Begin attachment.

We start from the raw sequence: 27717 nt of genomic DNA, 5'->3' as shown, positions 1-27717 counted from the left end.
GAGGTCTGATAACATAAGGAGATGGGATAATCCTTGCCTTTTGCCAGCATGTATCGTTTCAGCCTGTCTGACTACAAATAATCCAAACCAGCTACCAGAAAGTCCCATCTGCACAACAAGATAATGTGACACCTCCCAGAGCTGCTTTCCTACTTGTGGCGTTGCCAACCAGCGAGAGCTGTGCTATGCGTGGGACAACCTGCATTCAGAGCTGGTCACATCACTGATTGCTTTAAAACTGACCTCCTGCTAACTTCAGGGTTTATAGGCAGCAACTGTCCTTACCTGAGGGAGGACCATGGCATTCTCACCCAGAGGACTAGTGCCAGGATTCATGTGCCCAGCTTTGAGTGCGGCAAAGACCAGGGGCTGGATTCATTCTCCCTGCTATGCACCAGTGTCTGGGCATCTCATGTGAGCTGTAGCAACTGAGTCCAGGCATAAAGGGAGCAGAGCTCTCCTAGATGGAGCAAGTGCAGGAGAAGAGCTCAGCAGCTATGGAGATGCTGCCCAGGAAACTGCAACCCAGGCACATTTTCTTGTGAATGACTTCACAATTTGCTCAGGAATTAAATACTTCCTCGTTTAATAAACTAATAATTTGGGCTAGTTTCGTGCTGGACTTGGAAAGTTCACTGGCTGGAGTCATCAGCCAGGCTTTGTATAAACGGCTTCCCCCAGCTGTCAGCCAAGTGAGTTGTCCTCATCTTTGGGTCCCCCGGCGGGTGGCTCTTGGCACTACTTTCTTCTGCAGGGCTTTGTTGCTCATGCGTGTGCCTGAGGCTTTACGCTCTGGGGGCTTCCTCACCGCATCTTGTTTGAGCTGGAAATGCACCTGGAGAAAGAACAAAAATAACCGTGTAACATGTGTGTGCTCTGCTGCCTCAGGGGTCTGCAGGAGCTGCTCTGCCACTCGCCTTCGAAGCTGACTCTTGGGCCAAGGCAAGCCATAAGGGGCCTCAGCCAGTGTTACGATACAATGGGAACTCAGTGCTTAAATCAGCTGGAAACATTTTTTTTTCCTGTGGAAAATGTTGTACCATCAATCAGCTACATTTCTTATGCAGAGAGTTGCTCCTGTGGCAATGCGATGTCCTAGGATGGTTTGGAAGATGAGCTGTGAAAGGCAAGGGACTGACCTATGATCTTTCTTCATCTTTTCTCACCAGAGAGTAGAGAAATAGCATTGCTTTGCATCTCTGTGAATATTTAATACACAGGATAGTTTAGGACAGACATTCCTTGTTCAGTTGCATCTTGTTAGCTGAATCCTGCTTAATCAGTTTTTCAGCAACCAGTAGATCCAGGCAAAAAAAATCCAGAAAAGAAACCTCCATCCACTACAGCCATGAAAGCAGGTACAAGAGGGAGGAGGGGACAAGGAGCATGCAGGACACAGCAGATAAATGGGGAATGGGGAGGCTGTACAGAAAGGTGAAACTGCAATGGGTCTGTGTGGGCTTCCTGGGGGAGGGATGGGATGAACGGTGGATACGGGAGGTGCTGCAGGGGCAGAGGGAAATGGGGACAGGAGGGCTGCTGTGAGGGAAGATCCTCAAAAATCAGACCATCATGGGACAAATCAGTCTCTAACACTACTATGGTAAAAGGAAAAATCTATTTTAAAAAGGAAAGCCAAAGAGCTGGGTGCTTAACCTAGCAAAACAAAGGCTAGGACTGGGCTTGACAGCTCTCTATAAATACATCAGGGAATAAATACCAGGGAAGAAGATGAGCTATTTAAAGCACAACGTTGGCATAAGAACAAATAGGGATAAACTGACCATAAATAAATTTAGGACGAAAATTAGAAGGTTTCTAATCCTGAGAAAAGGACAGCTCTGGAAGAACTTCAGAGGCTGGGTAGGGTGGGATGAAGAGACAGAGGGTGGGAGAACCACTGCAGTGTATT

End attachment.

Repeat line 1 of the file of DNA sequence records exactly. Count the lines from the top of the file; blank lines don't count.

We start from the raw sequence: 27717 nt of genomic DNA, 5'->3' as shown, positions 1-27717 counted from the left end.